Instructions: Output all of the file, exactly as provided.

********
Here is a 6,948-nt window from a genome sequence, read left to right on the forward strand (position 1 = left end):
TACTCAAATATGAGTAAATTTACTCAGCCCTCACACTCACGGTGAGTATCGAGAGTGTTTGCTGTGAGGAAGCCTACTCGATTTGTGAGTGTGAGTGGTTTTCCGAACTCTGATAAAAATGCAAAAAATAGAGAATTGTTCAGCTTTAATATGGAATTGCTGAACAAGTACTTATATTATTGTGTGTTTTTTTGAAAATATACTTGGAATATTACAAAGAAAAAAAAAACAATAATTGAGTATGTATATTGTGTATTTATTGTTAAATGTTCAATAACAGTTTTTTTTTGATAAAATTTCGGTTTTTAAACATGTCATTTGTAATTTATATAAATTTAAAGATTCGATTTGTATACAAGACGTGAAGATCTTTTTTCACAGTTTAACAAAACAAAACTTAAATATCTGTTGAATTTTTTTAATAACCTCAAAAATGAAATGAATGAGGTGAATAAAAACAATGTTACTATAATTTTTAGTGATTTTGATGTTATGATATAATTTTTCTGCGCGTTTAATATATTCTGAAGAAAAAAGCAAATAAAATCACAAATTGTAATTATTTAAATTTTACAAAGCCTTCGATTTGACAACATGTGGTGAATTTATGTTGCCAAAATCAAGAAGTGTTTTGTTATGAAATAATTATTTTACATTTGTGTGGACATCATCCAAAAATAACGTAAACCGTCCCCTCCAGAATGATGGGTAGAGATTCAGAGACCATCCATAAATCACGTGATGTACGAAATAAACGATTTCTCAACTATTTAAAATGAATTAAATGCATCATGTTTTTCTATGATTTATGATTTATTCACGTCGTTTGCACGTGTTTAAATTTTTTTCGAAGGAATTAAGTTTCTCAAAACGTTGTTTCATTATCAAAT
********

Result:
Here is a 6,948-nt window from a genome sequence, read left to right on the forward strand (position 1 = left end):
TACTCAAATATGAGTAAATTTACTCAGCCCTCACACTCACGGTGAGTATCGAGAGTGTTTGCTGTGAGGAAGCCTACTCGATTTGTGAGTGTGAGTGGTTTTCCGAACTCTGATAAAAATGCAAAAAATAGAGAATTGTTCAGCTTTAATATGGAATTGCTGAACAAGTACTTATATTATTGTGTGTTTTTTTGAAAATATACTTGGAATATTACAAAGAAAAAAAAAACAATAATTGAGTATGTATATTGTGTATTTATTGTTAAATGTTCAATAACAGTTTTTTTTTGATAAAATTTCGGTTTTTAAACATGTCATTTGTAATTTATATAAATTTAAAGATTCGATTTGTATACAAGACGTGAAGATCTTTTTTCACAGTTTAACAAAACAAAACTTAAATATCTGTTGAATTTTTTTAATAACCTCAAAAATGAAATGAATGAGGTGAATAAAAACAATGTTACTATAATTTTTAGTGATTTTGATGTTATGATATAATTTTTCTGCGCGTTTAATATATTCTGAAGAAAAAAGCAAATAAAATCACAAATTGTAATTATTTAAATTTTACAAAGCCTTCGATTTGACAACATGTGGTGAATTTATGTTGCCAAAATCAAGAAGTGTTTTGTTATGAAATAATTATTTTACATTTGTGTGGACATCATCCAAAAATAACGTAAACCGTCCCCTCCAGAATGATGGGTAGAGATTCAGAGACCATCCATAAATCACGTGATGTACGAAATAAACGATTTCTCAACTATTTAAAATGAATTAAATGCATCATGTTTTTCTATGATTTATGATTTATTCACGTCGTTTGCACGTGTTTAAATTTTTTTCGAAGGAATTAAGTTTCTCAAAACGTTGTTTCATTATCAAAT